How much should the Atlanta Braves spend in free agency?

How much should the Atlanta Braves spend in free agency?

The club is estimated to have paid the luxury tax in 2023.
Does this affect how much you spend in the off-season?
Many people were surprised to hear that the Atlanta Braves started 2023 with a top 10 salary cap position.

Atlanta’s $203 million salary on Cote’s baseball contract was nowhere near the Mets’ all-time spending of $343 million, but still well above the league average of $165 million.

And if you think about it, this makes sense – Atlanta\’s signed a LOT of the roster to long-term deals, with several regulars earning anywhere from $5M (Michael Harris II) to $22M (Matt Olson) in 2023.

(Of note here is that not one of Atlanta\’s long-term deals is poised to exceed $22M AAV per year – I don\’t think that\’s a hard cap, but it seems to be a limit that Atlanta\’s reluctant to exceed.)

When you factor in the additional costs that go into calculating MLB\’s luxury tax figures – 40-man roster costs, retained salaries (colloquially known as \”dead money\”), minor-league salaries and player benefits – the projection is that Atlanta\’s total Competitive Balance Tax payroll broke $250M, a $17M overage of the $233M threshold.
That would result in Atlanta, as a first-time payer, receiving an estimated $3.5 million in tax, with any money spent over that first threshold subject to a 20 percent tax.

(The penalty increases depending on the number of consecutive years a team exceeds the threshold, with a 30% tax for two consecutive years and a 50% tax for three consecutive years.
In the first season, if the salary falls below the threshold, the penalty reverts to the first tax (20%).

What will 2024 look like financially?

Through 2024, the team has only invested $131 million in long-term deals.
Add the arbitration amount to the MLB Trade Rumors estimate of $46 million (assuming all eligible players sign) and you get $177 million.

But we can make some guesses.
If Morton returns to his current $20 million club price and Atlanta is comfortable with last year’s opening day salary cap, that would leave roughly $20 million to $25 million in salary to spend in free agency.
It wasn’t all spent in the offseason. Alex Anthopoulos likes having some dollars left over for acquisitions at the deadline, but it gives him room to improve the roster.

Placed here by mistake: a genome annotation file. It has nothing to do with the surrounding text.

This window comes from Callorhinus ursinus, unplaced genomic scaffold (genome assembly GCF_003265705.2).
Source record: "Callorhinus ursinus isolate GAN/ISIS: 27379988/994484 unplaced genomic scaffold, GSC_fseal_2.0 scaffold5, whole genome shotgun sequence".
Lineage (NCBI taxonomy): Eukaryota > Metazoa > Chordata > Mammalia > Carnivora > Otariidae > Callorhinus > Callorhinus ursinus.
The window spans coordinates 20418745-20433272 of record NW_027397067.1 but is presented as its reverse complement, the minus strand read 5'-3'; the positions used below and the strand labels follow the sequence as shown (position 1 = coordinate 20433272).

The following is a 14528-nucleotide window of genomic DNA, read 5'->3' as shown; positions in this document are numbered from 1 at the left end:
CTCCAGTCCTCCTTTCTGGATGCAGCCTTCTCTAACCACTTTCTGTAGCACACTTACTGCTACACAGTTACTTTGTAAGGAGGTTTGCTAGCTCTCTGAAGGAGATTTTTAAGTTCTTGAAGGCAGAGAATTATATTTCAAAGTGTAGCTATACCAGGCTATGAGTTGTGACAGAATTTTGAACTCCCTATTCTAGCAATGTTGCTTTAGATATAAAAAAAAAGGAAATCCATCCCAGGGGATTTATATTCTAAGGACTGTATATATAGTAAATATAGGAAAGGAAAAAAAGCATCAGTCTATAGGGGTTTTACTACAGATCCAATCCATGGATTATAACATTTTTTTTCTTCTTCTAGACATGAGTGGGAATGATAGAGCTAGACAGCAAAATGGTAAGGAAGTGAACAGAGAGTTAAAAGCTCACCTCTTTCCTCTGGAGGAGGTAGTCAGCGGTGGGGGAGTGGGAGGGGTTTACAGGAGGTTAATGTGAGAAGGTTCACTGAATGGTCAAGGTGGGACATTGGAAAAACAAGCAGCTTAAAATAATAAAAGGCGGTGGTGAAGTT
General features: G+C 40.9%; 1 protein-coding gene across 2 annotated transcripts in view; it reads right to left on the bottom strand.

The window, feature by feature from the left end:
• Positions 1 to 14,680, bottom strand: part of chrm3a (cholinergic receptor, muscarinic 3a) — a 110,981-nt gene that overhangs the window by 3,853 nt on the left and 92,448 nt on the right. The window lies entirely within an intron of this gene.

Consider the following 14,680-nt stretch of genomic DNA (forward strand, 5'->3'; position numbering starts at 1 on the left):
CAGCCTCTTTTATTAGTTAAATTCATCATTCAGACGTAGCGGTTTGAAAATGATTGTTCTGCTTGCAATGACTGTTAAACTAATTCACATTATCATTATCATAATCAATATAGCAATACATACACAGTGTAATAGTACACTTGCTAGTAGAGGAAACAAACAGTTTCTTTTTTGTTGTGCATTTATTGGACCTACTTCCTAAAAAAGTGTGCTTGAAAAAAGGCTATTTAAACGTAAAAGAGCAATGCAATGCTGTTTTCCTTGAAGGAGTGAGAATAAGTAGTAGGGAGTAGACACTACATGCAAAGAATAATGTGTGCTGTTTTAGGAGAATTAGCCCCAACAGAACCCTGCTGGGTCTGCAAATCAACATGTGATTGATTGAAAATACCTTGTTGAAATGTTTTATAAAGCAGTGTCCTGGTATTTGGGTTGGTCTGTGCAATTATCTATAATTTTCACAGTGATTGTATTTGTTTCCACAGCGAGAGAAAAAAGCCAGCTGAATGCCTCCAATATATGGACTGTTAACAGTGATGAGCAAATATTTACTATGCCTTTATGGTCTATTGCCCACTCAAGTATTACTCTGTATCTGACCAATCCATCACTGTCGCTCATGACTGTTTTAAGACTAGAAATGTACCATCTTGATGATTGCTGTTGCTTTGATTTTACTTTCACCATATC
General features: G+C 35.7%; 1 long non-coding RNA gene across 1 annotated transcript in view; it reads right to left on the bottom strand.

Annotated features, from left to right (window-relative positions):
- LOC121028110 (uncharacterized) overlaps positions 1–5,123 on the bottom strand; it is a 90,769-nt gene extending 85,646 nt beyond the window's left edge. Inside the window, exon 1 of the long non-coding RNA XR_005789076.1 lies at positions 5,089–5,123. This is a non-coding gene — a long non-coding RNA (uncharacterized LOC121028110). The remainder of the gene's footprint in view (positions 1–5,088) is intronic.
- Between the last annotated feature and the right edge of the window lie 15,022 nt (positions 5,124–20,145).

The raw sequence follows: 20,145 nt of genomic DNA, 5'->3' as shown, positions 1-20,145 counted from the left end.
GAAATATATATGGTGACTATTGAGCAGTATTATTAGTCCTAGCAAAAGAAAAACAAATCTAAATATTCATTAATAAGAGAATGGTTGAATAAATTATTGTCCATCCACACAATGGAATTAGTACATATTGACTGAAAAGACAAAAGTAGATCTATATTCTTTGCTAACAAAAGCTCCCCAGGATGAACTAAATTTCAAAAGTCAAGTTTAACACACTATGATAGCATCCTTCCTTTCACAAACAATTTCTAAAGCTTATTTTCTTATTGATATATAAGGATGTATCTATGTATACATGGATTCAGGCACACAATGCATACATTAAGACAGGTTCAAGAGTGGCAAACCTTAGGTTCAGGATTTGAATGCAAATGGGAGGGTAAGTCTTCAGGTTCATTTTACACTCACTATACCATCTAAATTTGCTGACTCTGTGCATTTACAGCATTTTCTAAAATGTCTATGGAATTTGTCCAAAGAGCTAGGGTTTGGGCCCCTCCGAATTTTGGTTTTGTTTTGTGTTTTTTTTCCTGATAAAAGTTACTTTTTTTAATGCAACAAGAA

We’ve discussed what Atlanta needs this offseason: a left fielder (to pair with or replace Rosario if he’s retained at his $9 million option price), both a starting pitcher and a reliever.

Based on the $20-25 million projection above, Atlanta should have the money to address all of these areas this offseason.
I expect some additions to the bullpen. Joe Jimenez and Pierce Johnson are both free agents, Brad Hand, Kirby Yates and Collin McHugh are all expensive options and none of them (except for Johnson and Yates) are highly anticipated. return.

Due to the size of the salary cap, Atlanta may not be able to make much of a splash by signing Padres closer Josh Hader, but they could sign a multi-year reliever or two. (Bringing Jesse Chavez back to his league minimum contract would save the team money on acquisitions.)

As discussed on the podcast, Alex Anthopoulos is generally a good splash acquisition in the offseason.
Over the past three years, Atlanta has acquired Charlie Morton (2020 and beyond), Matt Olson (2021) and Sean Murphy in free agency.
2022) is achieved through trade.

That wouldn’t be unusual this offseason, and such a splash could attract a starting pitcher.
There are plenty of options available through trades and free agency, and you can expect Atlanta to be in the middle of that pool.
I don’t see a top player on the market other than Blake Snell, but it could be someone like Michael Wacha in the middle of the order.
However, how aggressively Atlanta will use its starting lineup appears to depend on Morton’s return.
If successful, Anthopoulos could double his starters or use Morton’s money to move contracts and then restock the considerable running back depth Atlanta saw last season.
Regardless, this is a very important milestone for the Braves.
In the short term, injuries to Kyle Wright, Ian Anderson and Michael Soroka have left next season’s rotation uncertain.
Max Fried’s free-agent departure could dampen Atlanta’s long-term postseason hopes if his replacement can’t get the two starts Atlanta has behind Spencer Strider in this game.

But Alex Anthopoulos hasn’t given up on the land of heroes just yet.
I hope it will work out.


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